Film composition was studied in more detail with ERDA measurements (Table 1). At all the temperatures studied, the F/Al ratio is over 3, meaning there is excess fluoride in the films. The very large Ti and Cl impurities found at 160° C. get considerably smaller already at 200° C. Still, the Ti impurity contents is high at all temperatures compared to other fluorides deposited with TiF4 as the fluoride precursor. The chloride impurity originating from the aluminium precursor decreases more rapidly than the Ti impurity as the growth temperature is increased. The most striking aspect of the impurity contents is the increasing amount of O and H, as a function of temperature. This might be a result of the hygroscopic nature of AlF3.

TABLE 1
ERDA results on AlF3 thin films deposited at various temperatures.
Film thicknesses are: 184 nm for 160° C., 150 nm for 200 C., 86 nm for
240 C. and 48 nm for 280° C.
160° C. 200° C. 240° C. 280° C.
F 71.75 72.43 69.84 69.75
Al 15.66 20.95 21.80 20.47
Ti 4.53 1.90 1.85 0.92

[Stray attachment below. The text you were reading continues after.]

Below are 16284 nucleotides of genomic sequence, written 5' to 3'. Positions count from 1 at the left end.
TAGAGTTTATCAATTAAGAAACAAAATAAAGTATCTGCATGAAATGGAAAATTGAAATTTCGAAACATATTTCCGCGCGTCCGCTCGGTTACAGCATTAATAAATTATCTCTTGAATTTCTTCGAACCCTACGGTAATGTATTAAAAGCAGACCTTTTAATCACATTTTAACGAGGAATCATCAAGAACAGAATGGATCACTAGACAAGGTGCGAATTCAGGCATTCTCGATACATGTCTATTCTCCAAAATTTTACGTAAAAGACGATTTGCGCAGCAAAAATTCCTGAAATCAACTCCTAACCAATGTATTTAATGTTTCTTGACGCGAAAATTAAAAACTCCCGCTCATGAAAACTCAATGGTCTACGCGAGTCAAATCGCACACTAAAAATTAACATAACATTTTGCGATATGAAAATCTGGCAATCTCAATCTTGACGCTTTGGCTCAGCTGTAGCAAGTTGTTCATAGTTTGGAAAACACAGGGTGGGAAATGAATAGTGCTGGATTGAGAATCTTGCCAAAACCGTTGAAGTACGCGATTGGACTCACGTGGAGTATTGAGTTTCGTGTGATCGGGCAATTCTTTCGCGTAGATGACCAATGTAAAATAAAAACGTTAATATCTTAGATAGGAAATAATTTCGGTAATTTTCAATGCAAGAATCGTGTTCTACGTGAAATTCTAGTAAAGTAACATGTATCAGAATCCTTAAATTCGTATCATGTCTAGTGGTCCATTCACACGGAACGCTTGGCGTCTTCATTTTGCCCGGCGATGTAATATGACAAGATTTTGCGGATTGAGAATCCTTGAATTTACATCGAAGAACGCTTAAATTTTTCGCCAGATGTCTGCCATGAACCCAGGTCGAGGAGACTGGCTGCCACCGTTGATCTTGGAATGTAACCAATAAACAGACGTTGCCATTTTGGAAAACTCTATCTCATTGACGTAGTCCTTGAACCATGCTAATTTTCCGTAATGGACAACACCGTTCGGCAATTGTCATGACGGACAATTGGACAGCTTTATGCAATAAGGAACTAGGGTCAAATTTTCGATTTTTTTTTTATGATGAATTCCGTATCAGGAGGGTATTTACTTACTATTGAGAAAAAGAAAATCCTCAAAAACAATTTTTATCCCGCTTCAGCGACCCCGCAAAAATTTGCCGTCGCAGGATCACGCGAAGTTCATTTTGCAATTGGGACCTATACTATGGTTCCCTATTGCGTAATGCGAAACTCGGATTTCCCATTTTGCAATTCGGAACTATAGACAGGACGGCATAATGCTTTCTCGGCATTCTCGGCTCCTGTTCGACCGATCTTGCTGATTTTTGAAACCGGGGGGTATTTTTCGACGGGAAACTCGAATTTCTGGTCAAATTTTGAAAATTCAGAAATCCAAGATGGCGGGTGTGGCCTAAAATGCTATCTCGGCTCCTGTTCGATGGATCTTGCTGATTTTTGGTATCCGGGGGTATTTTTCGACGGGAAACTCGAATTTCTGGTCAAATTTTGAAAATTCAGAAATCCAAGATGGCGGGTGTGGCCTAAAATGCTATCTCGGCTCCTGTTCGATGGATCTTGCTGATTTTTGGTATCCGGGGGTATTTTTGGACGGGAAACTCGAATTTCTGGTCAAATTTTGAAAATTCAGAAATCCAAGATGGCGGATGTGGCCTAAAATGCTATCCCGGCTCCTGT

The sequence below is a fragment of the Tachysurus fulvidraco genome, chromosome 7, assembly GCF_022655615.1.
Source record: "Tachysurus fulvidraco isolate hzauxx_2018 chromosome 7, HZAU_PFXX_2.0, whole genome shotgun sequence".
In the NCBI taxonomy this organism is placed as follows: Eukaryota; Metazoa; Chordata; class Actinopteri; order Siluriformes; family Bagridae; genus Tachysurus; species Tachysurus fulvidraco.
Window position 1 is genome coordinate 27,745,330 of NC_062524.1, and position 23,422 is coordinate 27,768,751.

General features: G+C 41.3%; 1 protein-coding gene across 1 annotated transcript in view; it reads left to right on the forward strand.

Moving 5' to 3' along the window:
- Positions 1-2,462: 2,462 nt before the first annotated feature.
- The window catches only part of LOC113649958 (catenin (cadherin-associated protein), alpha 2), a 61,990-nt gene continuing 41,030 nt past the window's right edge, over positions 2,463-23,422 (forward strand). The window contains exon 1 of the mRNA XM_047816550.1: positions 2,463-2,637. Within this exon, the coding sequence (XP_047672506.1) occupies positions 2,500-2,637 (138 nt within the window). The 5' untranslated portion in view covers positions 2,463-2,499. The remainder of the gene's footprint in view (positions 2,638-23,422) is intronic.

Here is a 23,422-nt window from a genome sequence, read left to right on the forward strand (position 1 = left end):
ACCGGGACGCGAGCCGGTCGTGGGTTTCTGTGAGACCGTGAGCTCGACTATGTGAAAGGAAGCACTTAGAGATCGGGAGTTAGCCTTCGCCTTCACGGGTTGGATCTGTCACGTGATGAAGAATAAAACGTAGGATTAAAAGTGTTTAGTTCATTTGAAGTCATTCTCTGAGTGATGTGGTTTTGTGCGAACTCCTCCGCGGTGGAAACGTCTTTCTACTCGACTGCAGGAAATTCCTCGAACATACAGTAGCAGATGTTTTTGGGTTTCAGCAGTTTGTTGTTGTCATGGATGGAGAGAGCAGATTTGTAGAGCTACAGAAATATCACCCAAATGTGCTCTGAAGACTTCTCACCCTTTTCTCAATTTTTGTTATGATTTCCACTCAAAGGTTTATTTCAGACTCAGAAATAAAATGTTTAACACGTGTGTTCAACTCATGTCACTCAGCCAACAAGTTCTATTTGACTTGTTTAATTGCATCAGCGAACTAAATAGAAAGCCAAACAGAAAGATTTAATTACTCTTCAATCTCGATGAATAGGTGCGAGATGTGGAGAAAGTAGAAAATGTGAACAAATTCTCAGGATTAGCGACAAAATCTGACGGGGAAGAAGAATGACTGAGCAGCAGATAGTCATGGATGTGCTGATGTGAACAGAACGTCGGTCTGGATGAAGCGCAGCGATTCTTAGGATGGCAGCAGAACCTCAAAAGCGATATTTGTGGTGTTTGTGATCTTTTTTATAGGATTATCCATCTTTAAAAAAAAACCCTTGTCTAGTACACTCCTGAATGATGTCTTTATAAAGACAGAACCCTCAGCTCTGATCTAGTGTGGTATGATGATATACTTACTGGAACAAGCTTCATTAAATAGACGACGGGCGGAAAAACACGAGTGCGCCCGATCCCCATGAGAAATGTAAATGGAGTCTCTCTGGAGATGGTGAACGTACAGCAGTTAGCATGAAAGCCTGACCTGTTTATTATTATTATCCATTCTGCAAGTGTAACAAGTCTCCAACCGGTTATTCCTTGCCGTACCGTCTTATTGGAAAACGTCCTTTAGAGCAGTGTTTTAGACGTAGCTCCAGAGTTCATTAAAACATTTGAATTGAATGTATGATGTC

Cl 5.21 1.98 1.10 0.51
O 1.57 1.79 2.96 4.17
C 0.10 0.13 0.26 0.35
H 1.18 0.84 2.20 3.82
F/Al 4.58 3.46 3.20 3.41

Measuring AlF3 films with ERDA is made difficult because the film is rapidly being destroyed during the measurement. Fluorine loss is faster than aluminium loss, leading to slightly different elemental ratios depending on which part of the measurement is used for the calculation of atomic percents. In addition, separating aluminium from the substrate silicon signal is difficult. To separate the silicon substrate from the AlF3 and to make the calculation easier, two 100 nm samples and one 200 nm sample of AlF3 were deposited onto approximately 60 nm Ta2O5 films and measured with ERDA (Table 2). These samples showed F/Al ratios slightly closer to 3 than the previous samples, which indicates that improved results can be obtained from thicker AlF3 samples and using a barrier between the film and the silicon substrate.

TABLE 2
ERDA results for AlF3 films deposited onto a Ta2O5 layer.